UNC-TV Science: February 25, 2014
Moon and Venus to Appear Close to Each Other
If you’re like me, then getting out the door before dawn is really really REALLY not your thing. But if you have to do it on February 26, 2014, an interesting astronomical event might make it easier. Venus and the moon will appear very close to each other in the predawn sky.
As the moon rotates around Earth every month, it passes by all the planets. Astronomers at the Pisgah Astronomical Research Institute (PARI) say what makes February 26th special is how close the two will be to each other. From our point of view, Venus will be less than the moon’s diameter south of the moon.
Look to the southeast in the 60-90 minutes before dawn and you’ll see the crescent moon and what looks like a very bright star just to its south. That “bright star” is actually the planet Venus reflecting light back from the sun.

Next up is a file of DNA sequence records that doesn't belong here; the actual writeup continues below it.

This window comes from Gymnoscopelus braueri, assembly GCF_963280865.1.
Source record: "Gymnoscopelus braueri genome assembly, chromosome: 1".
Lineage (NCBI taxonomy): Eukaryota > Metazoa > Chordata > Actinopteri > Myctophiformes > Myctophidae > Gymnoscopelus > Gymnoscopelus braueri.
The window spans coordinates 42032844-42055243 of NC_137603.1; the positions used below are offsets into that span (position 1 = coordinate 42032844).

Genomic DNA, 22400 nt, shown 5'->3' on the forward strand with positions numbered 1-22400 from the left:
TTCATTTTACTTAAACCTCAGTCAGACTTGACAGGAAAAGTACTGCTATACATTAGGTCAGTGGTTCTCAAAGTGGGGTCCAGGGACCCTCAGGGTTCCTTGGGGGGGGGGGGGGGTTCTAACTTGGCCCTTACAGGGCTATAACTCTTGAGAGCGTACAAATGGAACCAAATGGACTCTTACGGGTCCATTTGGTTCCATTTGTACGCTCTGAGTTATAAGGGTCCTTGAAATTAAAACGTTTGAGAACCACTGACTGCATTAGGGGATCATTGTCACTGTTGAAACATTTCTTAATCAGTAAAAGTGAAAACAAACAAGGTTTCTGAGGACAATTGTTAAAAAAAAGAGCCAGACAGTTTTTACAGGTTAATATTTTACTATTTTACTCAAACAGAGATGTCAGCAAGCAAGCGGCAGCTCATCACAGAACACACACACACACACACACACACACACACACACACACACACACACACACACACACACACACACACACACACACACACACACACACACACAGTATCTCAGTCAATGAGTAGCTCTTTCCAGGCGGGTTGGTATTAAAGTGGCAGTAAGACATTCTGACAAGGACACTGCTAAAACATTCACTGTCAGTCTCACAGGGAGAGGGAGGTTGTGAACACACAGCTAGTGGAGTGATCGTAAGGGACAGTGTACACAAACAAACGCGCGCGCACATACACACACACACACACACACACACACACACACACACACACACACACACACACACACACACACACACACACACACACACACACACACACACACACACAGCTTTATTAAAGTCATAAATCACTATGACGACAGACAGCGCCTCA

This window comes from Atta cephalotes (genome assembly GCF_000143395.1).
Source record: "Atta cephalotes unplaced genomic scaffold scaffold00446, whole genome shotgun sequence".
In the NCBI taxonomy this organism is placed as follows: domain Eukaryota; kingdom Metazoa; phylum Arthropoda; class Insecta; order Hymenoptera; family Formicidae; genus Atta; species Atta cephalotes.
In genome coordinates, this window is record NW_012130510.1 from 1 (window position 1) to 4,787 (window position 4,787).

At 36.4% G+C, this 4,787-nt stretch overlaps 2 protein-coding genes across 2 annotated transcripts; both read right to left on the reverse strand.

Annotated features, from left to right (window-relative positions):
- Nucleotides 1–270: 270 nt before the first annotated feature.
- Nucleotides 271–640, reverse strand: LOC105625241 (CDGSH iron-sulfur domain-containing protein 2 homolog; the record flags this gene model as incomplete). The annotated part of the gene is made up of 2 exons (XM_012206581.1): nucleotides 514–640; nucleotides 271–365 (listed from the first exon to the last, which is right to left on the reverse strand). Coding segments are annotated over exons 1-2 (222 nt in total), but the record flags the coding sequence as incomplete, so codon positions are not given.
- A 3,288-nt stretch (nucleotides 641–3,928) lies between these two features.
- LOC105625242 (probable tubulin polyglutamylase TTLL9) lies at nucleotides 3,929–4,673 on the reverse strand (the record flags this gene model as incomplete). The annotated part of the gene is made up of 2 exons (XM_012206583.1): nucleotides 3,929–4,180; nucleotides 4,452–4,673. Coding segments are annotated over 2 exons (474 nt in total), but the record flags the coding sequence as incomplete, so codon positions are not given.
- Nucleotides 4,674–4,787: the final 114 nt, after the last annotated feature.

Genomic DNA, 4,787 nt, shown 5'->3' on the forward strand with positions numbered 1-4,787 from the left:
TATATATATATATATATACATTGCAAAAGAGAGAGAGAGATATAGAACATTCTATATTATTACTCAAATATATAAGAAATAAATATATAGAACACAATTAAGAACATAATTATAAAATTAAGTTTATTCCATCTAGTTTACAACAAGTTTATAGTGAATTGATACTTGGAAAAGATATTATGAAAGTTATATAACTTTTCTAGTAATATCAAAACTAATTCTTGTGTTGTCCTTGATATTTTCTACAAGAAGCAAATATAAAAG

So if you have to be up early on February 26th, grab a coffee and watch two objects 45 million miles apart look like they’re almost touching.
- Daniel Lane
Daniel Lane covers science, medicine and the environment as a reporter/writer. He is currently pursuing a master's degree in medical and science journalism at UNC - Chapel Hill.